Every day when my boyfriend gets home from work lately he asks me a question.

“Did you edit today?” He’s talking about my NaNoWriMo novel that I wrote in November and am now editing in two and three page stints because editing makes me stir crazy.

I was talking to him about this the other day when I had an epiphany:

Writing doesn’t make you a better writer.

Hear me out.

If you are writing-whether it be the same story fifteen times or fifteen different stories-writing itself doesn’t make you a better writer. If it did there are a great deal of people who I know write A LOT who should be giving Charles Dickens a run for his money by now. Yet they remain as incomprehensible as ever year after year after year.

If your goal is to be a writer, you will-theoretically- improve incrementally as you write because hopefully you catch some of the mistakes you are making along the way and make an effort to not do those things anymore. That’s part of our job as writers and part of what makes editing later easier.

But what I have found makes a writer actually better at writing is editing.

I hate editing. I hate it with a fiery passion that would burn out the sun if it came to close. I like the creative part. The making stories up and putting them down on paper part. But as a writer you HAVE to edit. You have to suck it up and deal with it because that’s where the most painful lessons about your writing happens. Things you didn’t even know you do will suddenly catch your eye and you’ll think “Wow. I do that a lot I should stop that.”  Or, when character writing, you might find that even though all of your characters sounded distinct in your head, when put on the page they don’t sound all that unique. Things like that you are most likely going to catch when you go back and edit your piece.

If you wrote fifty pages a day for the next year, your writing would improve. That’s not what I’m saying. Most people will learn as they go. But you learn more by making it your mission to find your mistakes and fix them-which is what editing is in its essence after all. Finding as many mistakes as possible-whether it be prose, grammar, spelling, plot holes etc…-and fixing them for the greater good of the piece.

Editing doesn’t just make what you are already working on better, it makes your next story, essay, blog etc…better because you will have learned things about your writing that you can use as you move from piece to piece. Editing will never be fun and there will always be things you learn about your writing style with every new thing that you write. But, hopefully, if you are editing properly you won’t find yourself making the same mistakes over and over and over.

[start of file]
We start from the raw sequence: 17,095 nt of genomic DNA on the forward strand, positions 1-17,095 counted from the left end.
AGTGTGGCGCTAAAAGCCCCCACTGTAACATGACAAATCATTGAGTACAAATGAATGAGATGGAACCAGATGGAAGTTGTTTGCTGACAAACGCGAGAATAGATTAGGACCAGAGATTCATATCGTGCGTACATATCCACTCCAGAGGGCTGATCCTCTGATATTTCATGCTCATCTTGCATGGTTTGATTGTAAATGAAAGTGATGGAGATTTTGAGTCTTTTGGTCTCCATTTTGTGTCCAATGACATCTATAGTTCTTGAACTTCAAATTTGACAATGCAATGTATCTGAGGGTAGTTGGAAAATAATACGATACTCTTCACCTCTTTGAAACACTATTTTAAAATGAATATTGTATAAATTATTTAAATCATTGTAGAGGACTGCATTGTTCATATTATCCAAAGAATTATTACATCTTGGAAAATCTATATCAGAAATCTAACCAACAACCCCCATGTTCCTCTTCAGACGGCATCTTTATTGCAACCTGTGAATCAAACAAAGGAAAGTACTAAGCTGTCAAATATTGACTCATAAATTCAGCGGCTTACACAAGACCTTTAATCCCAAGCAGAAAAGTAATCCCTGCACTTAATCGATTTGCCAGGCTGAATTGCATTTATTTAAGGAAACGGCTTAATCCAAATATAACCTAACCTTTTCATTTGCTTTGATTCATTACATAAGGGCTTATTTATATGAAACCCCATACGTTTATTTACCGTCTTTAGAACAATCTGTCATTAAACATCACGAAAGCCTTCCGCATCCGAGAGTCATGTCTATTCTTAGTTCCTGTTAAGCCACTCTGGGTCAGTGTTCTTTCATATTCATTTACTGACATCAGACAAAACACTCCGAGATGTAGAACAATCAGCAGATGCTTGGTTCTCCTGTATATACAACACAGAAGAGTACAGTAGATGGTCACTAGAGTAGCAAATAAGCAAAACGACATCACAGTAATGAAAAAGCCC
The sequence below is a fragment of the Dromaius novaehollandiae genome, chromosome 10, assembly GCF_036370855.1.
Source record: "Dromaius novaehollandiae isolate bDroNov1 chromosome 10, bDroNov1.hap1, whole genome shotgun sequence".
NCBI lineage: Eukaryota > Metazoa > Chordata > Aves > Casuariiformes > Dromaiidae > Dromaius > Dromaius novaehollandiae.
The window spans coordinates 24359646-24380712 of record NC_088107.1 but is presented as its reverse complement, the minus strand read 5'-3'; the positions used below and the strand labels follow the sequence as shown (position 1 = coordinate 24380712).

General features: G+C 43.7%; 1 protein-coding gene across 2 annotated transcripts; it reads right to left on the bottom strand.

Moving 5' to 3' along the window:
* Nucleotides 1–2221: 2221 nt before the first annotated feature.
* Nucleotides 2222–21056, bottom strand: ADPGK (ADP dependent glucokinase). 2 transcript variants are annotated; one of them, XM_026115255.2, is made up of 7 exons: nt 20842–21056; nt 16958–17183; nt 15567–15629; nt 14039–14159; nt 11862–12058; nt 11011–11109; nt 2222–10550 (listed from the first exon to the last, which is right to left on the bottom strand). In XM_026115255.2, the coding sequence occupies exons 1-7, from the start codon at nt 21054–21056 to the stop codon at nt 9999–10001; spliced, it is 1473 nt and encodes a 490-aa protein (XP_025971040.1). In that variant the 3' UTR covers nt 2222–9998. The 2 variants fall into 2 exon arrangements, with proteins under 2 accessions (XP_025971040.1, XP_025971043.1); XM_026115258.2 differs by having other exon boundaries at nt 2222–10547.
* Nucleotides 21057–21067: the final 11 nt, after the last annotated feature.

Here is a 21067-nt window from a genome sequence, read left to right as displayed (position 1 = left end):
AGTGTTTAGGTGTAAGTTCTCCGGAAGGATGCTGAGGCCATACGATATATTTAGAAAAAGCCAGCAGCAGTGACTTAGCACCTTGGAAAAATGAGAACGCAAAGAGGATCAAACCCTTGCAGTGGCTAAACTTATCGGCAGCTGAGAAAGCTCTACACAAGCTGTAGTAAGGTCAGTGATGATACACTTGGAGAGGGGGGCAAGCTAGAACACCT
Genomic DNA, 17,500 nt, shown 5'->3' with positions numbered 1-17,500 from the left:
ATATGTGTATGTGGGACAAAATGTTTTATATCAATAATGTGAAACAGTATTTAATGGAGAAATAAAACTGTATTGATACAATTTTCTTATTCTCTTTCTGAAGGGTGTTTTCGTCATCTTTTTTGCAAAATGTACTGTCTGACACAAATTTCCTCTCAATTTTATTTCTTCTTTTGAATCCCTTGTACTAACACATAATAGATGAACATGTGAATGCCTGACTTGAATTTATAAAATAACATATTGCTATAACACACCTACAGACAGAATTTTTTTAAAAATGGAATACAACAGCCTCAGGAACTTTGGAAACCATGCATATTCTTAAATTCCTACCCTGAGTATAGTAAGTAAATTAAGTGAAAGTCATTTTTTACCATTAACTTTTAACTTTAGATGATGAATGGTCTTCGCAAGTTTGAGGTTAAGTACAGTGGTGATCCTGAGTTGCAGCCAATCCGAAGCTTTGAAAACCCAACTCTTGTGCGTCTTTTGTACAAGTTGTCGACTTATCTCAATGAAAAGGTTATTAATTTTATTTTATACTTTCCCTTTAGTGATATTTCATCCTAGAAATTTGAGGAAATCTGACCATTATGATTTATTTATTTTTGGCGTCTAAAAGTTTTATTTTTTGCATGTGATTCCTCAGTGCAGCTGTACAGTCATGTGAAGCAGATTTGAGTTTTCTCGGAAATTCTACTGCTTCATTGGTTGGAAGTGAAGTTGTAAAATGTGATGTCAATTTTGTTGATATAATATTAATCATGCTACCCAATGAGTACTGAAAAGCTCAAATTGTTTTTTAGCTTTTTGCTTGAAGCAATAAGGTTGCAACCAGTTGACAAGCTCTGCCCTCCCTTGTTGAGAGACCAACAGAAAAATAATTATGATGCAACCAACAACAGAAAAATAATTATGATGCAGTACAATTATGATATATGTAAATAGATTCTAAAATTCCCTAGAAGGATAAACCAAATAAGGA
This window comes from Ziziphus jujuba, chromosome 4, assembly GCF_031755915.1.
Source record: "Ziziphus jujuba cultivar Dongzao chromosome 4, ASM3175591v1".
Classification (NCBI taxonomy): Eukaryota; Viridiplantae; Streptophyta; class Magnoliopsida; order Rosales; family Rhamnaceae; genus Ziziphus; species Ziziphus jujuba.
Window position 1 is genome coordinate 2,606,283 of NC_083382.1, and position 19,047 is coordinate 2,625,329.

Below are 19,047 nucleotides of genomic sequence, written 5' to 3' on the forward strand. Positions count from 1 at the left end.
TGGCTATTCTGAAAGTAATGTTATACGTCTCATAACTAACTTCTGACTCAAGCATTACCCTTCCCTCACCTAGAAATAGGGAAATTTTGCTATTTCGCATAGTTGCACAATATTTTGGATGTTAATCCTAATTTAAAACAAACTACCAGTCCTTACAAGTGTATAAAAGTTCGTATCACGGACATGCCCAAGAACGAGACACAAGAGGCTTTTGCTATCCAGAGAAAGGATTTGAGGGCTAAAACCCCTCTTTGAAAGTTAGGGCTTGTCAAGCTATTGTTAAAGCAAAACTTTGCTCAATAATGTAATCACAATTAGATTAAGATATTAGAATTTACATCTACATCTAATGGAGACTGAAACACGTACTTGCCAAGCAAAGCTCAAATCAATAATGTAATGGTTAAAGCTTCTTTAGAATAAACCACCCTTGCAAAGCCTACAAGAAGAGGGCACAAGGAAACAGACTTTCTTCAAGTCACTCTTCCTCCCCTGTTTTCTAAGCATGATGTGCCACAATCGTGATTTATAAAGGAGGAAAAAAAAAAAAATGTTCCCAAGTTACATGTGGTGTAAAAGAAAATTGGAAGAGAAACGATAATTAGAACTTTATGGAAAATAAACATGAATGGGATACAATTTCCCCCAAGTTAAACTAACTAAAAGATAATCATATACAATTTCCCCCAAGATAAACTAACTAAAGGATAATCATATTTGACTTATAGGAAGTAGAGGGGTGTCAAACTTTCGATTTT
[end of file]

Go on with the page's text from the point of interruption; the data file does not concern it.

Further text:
Now, I’m going to make a couple of character profiles for my next novel in Scrivener, and then I am going to go edit.


P.S. If you have been following a long with my Christmas short stories written by Cornelius the Elf, look for the next installment “Frosty the Snowman” tomorrow afternoon.


7 thoughts on “Writing doesn’t make you a better writer…

  1. I agree, but writing is a huge part of it. You take everything you learn and apply it every time you write then the editing becomes less tedious.

    1. I agree. You can’t be a writer if you don’t write. But, at least in my experience, you don’t learn the most from writing. You learn a lot while you write, then you learn more when you edit and then you have less work to do when you move on to whatever you are working on next. It is an ongoing process and writing is always the most important part of it, but editing, I think, can teach you the most about your strengths and weaknesses as a writer because you are viewing the piece as a whole rather than as pieces. At least that’s the case for me. (and I hate editing. I hate it so much. I really can’t stress how much I hate the editing process :D)

      1. Have you been critiqued yet? It’s taught me a lot. More than writing and editing combined. And it’s made me cry.

      2. I have been critiqued but unfortunately not in a long time. I haven’t had anything in a while I was willing to share with the world.

        I will, sooner rather than later hopefully, send out the novel I just finished to Editor and Writer friends of mine for beta-reads. I fully expect to cry but I look forward to seeing what they have to say to.

        What kinds of things have you learned about yourself/your writing from being critiqued?

      3. Pretty much every writing related topic on my blog is the result of critiquing — things I was bad at. The biggest thing was show don’t tell — I wanted to put my head through a wall trying to grasp it. On a personal level, I realized I had to stop writing and take time to learn if I wanted to go anywhere.

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